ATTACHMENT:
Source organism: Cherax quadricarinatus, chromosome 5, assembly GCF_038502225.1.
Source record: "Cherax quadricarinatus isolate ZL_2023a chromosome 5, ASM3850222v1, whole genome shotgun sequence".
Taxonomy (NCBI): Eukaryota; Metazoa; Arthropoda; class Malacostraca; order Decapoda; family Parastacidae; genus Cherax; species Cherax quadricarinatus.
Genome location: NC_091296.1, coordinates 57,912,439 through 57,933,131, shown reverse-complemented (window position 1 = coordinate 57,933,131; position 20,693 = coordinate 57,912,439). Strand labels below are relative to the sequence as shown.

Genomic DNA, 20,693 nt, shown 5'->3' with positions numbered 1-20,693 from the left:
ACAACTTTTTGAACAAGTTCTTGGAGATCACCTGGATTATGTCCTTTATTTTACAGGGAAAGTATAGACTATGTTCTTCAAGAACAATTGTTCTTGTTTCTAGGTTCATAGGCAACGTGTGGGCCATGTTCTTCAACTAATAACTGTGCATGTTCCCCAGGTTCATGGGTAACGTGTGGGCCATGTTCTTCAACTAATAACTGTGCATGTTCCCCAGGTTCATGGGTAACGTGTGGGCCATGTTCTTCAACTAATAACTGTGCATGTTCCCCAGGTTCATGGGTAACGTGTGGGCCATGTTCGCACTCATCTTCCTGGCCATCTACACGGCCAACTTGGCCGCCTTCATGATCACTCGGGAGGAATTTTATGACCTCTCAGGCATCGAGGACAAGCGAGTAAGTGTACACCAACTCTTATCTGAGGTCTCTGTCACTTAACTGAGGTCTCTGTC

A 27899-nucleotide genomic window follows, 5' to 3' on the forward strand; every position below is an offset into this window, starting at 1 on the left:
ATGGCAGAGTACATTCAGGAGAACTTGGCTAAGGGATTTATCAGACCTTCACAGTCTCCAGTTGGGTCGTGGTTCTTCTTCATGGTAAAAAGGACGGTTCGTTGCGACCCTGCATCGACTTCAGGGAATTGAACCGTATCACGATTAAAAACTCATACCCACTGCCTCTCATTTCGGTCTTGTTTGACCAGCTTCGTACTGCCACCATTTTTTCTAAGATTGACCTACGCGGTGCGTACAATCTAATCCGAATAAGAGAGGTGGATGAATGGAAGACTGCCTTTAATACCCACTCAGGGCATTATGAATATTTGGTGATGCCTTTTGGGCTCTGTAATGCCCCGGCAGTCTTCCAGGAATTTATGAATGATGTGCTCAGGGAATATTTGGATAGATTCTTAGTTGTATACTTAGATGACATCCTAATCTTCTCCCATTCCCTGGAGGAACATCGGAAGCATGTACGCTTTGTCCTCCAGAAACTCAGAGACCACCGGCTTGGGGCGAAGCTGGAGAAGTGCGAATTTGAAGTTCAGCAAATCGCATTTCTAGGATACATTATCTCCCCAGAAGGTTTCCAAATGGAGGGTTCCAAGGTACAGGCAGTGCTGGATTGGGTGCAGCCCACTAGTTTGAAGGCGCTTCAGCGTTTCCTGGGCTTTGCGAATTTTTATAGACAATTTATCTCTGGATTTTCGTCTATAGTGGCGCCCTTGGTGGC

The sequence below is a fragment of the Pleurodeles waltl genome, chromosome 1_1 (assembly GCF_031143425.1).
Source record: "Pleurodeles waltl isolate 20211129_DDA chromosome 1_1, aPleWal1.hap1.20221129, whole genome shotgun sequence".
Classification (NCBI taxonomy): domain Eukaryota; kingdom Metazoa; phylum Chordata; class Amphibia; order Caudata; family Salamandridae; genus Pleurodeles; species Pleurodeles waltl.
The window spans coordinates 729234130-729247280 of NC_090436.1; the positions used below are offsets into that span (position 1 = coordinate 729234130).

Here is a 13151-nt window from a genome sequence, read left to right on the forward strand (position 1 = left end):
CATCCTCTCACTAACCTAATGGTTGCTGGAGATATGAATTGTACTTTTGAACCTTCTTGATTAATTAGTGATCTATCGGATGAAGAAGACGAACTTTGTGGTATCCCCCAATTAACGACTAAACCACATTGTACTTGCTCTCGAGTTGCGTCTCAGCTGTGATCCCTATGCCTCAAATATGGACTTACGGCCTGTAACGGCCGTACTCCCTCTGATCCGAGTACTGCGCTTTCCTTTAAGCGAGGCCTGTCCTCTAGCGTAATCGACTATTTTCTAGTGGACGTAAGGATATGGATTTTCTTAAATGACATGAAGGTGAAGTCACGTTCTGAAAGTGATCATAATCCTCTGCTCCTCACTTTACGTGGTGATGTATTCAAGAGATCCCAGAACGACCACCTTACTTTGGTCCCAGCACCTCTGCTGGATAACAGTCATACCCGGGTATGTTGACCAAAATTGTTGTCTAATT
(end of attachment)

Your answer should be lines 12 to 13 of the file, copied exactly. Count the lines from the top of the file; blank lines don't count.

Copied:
The window spans coordinates 729234130-729247280 of NC_090436.1; the positions used below are offsets into that span (position 1 = coordinate 729234130).

Here is a 13151-nt window from a genome sequence, read left to right on the forward strand (position 1 = left end):